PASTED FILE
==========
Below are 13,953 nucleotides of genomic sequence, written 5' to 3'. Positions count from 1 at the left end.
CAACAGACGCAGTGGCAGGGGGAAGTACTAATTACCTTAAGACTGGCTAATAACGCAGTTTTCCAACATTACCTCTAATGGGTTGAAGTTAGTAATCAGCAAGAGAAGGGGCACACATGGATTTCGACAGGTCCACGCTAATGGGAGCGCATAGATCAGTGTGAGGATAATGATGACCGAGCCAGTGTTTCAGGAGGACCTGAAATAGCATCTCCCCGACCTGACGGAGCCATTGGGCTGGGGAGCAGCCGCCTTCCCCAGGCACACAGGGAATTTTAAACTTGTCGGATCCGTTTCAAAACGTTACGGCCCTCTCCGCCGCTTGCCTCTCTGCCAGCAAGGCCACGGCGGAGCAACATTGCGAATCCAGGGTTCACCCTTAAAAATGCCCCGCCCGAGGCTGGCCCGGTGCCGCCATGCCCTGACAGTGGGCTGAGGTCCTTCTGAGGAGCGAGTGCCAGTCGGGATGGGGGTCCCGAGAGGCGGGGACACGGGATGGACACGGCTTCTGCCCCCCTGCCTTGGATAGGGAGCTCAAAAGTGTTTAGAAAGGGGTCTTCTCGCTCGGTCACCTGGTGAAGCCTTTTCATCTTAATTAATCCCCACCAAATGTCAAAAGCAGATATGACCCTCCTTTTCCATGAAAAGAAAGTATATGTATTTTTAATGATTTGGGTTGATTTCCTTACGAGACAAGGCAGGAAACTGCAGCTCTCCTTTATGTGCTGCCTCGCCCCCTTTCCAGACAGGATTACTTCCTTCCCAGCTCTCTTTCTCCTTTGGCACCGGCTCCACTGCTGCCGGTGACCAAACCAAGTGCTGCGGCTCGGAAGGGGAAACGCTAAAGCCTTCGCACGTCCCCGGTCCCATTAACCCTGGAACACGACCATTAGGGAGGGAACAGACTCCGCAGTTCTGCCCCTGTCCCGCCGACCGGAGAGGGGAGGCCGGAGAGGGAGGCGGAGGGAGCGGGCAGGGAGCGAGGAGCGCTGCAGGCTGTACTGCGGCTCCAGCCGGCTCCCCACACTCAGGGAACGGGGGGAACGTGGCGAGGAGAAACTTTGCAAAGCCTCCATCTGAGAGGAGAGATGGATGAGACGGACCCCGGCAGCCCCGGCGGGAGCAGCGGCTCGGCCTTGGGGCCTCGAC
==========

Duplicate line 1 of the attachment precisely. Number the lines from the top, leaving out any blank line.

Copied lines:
Below are 13,953 nucleotides of genomic sequence, written 5' to 3'. Positions count from 1 at the left end.